A landmark along the Eastern Continental Divide, Whiteside Mountain rises to an elevation of 4,930 feet. The mountain's cliffs look like sheets of ice draped across the mountain. This magnificent rock is about 390 to 460 million years old.
Attractions: A two-mile loop trail climbs above the sheer 750-foot high cliffs and offers outstanding views to the east, south and west. Whiteside Mountain Trail is rated "more difficult" because of its steepness.
Location: Whiteside Mountain is located south of U.S. 64 between Highlands and Cashiers.
At a Glance
|Operational Hours:||Dawn to Dusk|
|Fees:||$3/vehicle; $15 annual pass (usable at Dry Falls, Whiteside Mountain, and Whitewater Falls)|
|Permit Info:||Self service fee stations.|
|Open Season:||year round|
|Restrictions:||Climbing closures are in effect for the Peregrine Falcon during nesting season. Contact the Nantahala Ranger District Office at 828-524-6441|
|Operated By:||Nantahala National Forest, Nantahala Ranger District, 90 Sloan Road, Franklin, NC 28734, (828)-524-6|
General InformationDirections: From Highlands take US 64E about 5 miles. Turn right on SR1680. Follow signs.
Map showing recreational areas. Map Information
Climbing routes near peregrine falcon nesting sites are closed during nesting seasons.
A 2-mile loop trail climbs above sheer 750-foot high cliffs and offers outstanding views to the east, south and west. Whiteside Mountain Trail is rated "more difficult" because of its steepness. Along your journey to the top, you can spot a variety of wildflowers-including false Solomons seal, white snakeroot, dwarf dandelion, speckled wood-lily and wood betony.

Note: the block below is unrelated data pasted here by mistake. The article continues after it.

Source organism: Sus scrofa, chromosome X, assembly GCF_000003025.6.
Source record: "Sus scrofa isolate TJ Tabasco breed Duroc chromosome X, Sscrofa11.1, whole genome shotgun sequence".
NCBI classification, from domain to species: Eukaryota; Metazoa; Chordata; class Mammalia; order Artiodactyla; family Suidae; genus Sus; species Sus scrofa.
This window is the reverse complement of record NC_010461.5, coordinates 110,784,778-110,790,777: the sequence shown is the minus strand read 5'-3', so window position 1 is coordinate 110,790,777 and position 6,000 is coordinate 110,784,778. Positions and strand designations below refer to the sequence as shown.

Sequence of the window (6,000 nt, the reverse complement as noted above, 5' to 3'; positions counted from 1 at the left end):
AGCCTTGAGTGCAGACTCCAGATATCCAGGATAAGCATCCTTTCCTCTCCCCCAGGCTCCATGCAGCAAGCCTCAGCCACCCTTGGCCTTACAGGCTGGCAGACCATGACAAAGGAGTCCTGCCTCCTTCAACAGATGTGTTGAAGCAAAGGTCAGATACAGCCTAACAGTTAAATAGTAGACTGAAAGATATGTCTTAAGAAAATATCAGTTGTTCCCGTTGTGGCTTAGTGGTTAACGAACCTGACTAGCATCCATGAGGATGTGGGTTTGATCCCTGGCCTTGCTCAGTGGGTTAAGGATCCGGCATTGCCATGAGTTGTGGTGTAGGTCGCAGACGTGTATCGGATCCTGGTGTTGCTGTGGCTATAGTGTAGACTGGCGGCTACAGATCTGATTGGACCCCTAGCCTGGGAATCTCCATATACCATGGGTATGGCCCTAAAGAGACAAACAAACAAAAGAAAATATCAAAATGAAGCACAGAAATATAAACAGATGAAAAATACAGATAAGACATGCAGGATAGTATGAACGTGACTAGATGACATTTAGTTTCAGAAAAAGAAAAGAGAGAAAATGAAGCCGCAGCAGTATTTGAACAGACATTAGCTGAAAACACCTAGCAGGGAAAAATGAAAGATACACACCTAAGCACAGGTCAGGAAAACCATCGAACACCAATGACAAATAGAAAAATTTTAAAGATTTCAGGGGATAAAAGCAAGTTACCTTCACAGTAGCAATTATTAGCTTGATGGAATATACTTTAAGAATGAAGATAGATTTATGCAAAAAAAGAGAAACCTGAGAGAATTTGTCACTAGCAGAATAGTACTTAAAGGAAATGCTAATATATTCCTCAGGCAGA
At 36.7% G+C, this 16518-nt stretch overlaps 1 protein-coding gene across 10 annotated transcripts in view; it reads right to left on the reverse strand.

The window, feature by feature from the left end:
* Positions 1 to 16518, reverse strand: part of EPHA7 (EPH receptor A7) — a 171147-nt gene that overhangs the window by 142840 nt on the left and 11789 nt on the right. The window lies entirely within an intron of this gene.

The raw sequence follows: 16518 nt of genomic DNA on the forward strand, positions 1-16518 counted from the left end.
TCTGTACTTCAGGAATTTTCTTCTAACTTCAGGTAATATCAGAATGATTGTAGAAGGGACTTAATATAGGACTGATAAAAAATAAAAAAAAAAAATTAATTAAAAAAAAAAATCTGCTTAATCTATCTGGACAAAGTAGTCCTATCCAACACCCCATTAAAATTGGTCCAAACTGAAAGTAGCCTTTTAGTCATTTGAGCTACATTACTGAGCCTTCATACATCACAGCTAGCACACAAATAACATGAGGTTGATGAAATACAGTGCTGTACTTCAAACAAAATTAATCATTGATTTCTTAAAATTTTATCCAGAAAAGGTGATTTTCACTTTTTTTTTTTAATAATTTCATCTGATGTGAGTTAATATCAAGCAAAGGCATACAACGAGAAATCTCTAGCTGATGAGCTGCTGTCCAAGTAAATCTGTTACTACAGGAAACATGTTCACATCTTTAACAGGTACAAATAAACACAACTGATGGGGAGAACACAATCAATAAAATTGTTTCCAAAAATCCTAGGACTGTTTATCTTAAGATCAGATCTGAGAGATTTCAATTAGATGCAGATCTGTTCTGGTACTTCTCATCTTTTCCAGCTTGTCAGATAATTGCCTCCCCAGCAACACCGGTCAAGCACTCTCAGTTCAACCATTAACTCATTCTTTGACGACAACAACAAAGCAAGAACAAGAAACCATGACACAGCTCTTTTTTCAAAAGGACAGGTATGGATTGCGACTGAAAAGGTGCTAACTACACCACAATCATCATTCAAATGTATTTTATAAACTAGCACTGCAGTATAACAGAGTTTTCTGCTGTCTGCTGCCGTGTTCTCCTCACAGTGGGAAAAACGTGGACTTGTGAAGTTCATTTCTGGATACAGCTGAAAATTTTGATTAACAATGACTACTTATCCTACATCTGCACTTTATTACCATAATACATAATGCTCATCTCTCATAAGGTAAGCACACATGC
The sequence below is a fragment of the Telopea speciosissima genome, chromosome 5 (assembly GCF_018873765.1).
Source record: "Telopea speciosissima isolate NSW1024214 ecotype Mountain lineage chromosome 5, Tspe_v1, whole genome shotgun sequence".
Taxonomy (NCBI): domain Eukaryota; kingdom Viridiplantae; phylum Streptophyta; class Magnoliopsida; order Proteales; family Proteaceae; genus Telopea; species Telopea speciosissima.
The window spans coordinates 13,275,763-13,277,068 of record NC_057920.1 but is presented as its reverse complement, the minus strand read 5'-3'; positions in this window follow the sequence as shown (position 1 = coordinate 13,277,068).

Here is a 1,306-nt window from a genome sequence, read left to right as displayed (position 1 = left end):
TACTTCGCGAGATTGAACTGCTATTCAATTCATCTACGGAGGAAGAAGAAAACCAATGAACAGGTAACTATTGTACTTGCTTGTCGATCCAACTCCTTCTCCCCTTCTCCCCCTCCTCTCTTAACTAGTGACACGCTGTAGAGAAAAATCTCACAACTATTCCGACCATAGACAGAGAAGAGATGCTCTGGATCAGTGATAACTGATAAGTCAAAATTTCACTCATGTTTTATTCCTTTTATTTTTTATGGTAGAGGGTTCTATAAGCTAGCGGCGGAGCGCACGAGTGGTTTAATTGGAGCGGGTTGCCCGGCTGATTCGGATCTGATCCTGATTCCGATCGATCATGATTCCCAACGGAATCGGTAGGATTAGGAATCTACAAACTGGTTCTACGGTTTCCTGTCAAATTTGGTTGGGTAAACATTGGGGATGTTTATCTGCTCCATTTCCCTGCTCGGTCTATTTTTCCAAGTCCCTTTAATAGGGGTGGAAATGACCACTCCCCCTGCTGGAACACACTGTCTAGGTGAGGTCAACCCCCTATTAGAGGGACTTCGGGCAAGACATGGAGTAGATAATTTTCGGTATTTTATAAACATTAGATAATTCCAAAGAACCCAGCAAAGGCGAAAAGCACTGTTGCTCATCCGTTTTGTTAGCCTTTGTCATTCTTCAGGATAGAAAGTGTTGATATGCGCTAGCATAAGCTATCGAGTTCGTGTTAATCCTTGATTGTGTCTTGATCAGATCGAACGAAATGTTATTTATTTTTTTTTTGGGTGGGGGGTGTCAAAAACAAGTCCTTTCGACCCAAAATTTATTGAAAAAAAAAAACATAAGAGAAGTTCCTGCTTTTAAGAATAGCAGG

During the spring and summer, you may see peregrine falcons flying above or sitting on rock outcrops. Through the endangered species program, the falcon was reintroduced in 1985 to Whiteside Mountain, part of the bird's native range.
From January until summer, peregrines-one of the world's fastest and most beautiful birds-return annually to nest on rock ledges.
A variety of wildflowers and different plant communities grow on Whiteside Mountain. The mountain's variety of soils, light and moisture create a mixture of plant habitats.
The north-facing, moist slopes have a northern hardwood forest, where you can walk under yellow and black birch, eastern hemlock and Fraser magnolia trees. Scattered in the forest's understory are witch-hazel, minnie-bush and wild raisinshrubs. On the forest floor, you can discover speckled wood-lily, whitesnakeroot, Curtis' goldenrod and bluets. At the summit is an old-growth northern red oak forest. Notice the red oak's figures. Strong winds and ice storms shaped the trees into twisted forms. Growing in the forest's understory, you will find serviceberry, false Solomons-seal, wild sarsaparilla, whorled aster, white wood aster and wood betony.
Across the southern slopes is a heath bald shrub community. These clusters of shrubs include Carolina rhododendron and two highly fragrant plants, smooth and clammy azalea.
A fragile rockface community blankets the southern mountain face. Mats of spikemoss and some wild flowers- pale corydalis, dwarf dandelions, gray beard-tongue and graniticdome-goldenrod carpet this dry rocky face.
You can best see the solid rock foundation of this mountain on the south-facing cliffs, where wind and drier conditions limit plant growth. White streaks of quartz and feldspar line the face.